Ellsworth takes stand in lawsuit with Native corporation

Posted: Thursday, September 20, 2007

ANCHORAGE - A businessman accused of taking $40 million from an Alaska Native corporation was on the witness stand this week in Anchorage Superior Court.

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John Ellsworth ran Alaska Interstate Construction, in partnership with Cook Inlet Region Inc., and Nabors Industries, of Houston, until 2005.

An audit by CIRI and Nabors alleges Ellsworth owes them for overbilled jet expenses, lost profits from an abandoned Exxon Mobil project in Russia, lost contracts due to illegal competition by Ellsworth after he was fired, undeserved bonuses, and personal credit-card charges.

Ellsworth told jurors that he never bothered to read AIC's multimillion-dollar business contracts and operating agreements when he signed them and did a poor job of keeping track of his company's financial records.

Ellsworth admitted to improperly overcharging his ex-business partners up to $2 million in expenses associated with the purchase and use of corporate jets.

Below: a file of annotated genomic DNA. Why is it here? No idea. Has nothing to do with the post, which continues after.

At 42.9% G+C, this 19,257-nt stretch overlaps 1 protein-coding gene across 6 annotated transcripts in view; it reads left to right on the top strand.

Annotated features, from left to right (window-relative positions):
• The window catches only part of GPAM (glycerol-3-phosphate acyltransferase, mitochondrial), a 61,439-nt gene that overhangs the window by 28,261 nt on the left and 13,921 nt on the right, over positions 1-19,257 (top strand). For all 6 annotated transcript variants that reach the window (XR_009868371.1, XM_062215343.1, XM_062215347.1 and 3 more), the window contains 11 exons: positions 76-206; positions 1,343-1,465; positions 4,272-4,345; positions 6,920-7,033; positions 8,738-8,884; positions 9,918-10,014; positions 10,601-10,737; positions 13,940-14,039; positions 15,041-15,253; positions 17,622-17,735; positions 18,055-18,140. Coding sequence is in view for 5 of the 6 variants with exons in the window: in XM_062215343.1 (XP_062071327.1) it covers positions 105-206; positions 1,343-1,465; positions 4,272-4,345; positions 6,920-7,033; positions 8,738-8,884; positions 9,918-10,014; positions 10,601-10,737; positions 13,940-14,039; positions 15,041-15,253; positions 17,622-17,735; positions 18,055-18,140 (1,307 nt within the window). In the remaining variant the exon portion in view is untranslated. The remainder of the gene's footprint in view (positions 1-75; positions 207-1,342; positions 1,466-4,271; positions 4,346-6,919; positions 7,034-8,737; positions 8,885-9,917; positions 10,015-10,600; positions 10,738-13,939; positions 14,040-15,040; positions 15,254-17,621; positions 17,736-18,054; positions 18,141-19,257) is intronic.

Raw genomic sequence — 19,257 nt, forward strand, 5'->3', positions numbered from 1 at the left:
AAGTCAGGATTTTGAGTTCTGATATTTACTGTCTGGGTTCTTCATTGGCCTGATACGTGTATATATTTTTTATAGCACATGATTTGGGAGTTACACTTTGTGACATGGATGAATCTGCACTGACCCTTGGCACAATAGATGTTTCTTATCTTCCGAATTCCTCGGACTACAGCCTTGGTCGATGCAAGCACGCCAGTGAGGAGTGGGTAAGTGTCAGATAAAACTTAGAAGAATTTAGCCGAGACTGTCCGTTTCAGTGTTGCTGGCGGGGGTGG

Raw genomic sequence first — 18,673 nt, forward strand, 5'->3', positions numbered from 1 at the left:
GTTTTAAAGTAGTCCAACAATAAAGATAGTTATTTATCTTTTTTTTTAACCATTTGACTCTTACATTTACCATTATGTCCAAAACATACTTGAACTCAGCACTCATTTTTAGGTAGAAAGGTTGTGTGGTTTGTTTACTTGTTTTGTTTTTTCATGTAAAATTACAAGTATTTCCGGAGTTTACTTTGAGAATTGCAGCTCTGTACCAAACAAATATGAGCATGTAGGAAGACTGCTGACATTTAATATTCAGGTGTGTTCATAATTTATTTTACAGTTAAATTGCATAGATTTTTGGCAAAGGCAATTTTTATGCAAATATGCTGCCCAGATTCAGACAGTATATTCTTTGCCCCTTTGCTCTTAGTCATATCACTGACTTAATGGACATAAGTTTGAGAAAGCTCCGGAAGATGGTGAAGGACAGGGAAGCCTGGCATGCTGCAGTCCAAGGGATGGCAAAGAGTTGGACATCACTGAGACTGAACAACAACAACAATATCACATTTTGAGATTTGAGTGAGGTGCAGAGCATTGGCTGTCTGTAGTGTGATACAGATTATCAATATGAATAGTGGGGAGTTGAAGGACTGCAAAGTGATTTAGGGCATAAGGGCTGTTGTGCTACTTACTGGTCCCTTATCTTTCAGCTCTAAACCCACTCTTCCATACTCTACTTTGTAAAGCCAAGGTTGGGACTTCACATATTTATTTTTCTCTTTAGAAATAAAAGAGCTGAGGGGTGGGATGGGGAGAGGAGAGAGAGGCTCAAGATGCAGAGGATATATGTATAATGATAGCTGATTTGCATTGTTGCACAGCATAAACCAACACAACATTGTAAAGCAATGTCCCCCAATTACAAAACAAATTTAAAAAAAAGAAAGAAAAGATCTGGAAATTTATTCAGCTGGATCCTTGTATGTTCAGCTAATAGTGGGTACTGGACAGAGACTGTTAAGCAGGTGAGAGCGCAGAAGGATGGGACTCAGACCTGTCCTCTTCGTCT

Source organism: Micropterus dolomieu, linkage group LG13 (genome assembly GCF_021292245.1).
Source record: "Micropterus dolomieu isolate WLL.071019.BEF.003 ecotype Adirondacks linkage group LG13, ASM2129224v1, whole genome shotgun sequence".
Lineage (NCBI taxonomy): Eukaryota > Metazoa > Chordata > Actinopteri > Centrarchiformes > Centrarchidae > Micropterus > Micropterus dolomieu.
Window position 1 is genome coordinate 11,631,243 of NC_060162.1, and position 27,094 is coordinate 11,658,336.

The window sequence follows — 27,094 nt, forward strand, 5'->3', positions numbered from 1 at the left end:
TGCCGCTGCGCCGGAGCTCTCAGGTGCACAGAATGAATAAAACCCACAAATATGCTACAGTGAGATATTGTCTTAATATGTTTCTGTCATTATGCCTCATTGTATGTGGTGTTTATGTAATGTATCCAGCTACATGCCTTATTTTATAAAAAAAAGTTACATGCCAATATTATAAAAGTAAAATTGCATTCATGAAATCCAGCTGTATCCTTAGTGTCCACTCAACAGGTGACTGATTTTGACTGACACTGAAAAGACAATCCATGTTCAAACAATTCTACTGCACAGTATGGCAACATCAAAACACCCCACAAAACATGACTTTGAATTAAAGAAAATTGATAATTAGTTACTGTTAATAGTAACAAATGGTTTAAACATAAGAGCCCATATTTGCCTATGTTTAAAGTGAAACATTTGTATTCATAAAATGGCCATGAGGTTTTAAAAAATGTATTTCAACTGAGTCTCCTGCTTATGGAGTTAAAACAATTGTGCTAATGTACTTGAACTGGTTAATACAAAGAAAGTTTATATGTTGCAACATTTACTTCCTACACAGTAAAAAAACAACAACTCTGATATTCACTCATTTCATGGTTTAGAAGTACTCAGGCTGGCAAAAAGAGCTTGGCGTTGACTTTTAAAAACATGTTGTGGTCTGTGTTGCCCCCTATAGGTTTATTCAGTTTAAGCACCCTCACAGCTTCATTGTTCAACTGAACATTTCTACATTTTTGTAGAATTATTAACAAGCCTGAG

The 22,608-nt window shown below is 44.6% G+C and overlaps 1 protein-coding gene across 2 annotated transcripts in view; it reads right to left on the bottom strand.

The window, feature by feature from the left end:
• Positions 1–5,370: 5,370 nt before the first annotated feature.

And he agreed that he used AIC money to fly a BP oil executive, plus his own friends and relatives, to the Super Bowl on company jets.

But the 55-year-old, who faced more questioning Wednesday, denied the most serious accusations against him, including lying under oath, destroying and concealing documents and bribing employees and business associates, including former CIRI chief executive Carl Marrs, with money and free trips.

CIRI and Nabors have refused to pay Ellsworth for his 20 percent stake in AIC, worth as much as $12 million, and they sued him in 2005. Ellsworth has counter sued for $10 million, plus punitive damages.

Jurors will have more than seven weeks of testimony and trial exhibits to consider.

Ellsworth said his business partners didn't complain about how he ran the company. He said he was "flabbergasted" when they filed a lawsuit, because he had created millions of dollars profit for them.

But CIRI and Nabors say Ellsworth over-billed AIC to enrich his own company, Pacific Diversified Investments, Inc., which leased jets to AIC. CIRI and Nabors say their audit shows Ellsworth committed fraud against them from 1995 to his firing in 2005.

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